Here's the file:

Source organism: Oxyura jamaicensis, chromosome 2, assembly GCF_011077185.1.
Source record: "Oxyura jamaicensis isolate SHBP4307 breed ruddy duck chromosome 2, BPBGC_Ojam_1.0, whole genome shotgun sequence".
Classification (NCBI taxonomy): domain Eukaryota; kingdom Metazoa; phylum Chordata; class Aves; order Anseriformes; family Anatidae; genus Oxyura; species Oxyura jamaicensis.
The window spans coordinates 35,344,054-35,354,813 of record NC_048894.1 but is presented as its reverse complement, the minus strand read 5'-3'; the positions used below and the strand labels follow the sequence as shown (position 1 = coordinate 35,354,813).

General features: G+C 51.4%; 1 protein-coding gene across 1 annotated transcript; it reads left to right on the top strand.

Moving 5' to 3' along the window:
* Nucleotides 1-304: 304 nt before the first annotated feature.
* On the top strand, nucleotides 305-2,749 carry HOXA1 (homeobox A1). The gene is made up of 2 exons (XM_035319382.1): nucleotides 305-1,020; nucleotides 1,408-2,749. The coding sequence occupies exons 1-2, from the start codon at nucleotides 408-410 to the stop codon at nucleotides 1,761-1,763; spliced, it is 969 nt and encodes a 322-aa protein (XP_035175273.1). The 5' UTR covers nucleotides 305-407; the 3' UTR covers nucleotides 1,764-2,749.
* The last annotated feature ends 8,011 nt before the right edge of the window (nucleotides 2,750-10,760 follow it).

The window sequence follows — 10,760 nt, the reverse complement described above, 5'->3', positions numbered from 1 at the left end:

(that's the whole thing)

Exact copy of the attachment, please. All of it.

Source organism: Oxyura jamaicensis, chromosome 2, assembly GCF_011077185.1.
Source record: "Oxyura jamaicensis isolate SHBP4307 breed ruddy duck chromosome 2, BPBGC_Ojam_1.0, whole genome shotgun sequence".
Classification (NCBI taxonomy): domain Eukaryota; kingdom Metazoa; phylum Chordata; class Aves; order Anseriformes; family Anatidae; genus Oxyura; species Oxyura jamaicensis.
The window spans coordinates 35,344,054-35,354,813 of record NC_048894.1 but is presented as its reverse complement, the minus strand read 5'-3'; the positions used below and the strand labels follow the sequence as shown (position 1 = coordinate 35,354,813).

General features: G+C 51.4%; 1 protein-coding gene across 1 annotated transcript; it reads left to right on the top strand.

Moving 5' to 3' along the window:
* Nucleotides 1-304: 304 nt before the first annotated feature.
* On the top strand, nucleotides 305-2,749 carry HOXA1 (homeobox A1). The gene is made up of 2 exons (XM_035319382.1): nucleotides 305-1,020; nucleotides 1,408-2,749. The coding sequence occupies exons 1-2, from the start codon at nucleotides 408-410 to the stop codon at nucleotides 1,761-1,763; spliced, it is 969 nt and encodes a 322-aa protein (XP_035175273.1). The 5' UTR covers nucleotides 305-407; the 3' UTR covers nucleotides 1,764-2,749.
* The last annotated feature ends 8,011 nt before the right edge of the window (nucleotides 2,750-10,760 follow it).

The window sequence follows — 10,760 nt, the reverse complement described above, 5'->3', positions numbered from 1 at the left end: